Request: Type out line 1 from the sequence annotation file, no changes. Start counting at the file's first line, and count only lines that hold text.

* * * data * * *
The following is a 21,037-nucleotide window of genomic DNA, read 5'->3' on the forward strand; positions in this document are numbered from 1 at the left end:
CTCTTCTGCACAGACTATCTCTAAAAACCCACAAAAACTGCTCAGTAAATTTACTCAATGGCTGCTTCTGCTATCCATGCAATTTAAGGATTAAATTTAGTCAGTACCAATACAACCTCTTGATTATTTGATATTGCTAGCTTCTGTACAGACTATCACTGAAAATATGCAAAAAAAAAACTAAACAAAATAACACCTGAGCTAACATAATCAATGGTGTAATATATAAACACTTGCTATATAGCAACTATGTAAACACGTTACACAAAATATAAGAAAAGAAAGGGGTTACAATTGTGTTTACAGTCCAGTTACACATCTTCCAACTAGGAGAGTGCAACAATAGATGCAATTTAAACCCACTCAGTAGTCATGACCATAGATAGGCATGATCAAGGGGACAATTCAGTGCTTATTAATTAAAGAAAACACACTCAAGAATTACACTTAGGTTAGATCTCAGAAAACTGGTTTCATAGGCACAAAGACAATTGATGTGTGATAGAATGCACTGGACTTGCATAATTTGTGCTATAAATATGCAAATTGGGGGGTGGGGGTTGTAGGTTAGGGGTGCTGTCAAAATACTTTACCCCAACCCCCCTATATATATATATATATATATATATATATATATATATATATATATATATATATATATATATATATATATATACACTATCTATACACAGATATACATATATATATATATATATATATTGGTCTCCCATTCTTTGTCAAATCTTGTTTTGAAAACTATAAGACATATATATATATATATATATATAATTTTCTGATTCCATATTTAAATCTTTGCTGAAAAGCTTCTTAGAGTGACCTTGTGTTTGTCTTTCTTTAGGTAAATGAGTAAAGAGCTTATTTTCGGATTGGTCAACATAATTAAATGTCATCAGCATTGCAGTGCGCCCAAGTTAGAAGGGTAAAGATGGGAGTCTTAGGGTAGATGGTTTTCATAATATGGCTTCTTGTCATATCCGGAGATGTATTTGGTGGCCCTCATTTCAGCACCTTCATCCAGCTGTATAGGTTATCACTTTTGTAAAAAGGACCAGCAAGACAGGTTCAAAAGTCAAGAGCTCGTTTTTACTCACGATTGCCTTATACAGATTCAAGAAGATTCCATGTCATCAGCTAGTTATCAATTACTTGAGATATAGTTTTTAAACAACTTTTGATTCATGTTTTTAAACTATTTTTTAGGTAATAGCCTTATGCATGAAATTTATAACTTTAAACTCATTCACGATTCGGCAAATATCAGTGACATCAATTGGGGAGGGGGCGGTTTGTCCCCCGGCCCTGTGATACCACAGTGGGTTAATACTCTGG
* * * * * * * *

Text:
The following is a 21,037-nucleotide window of genomic DNA, read 5'->3' on the forward strand; positions in this document are numbered from 1 at the left end: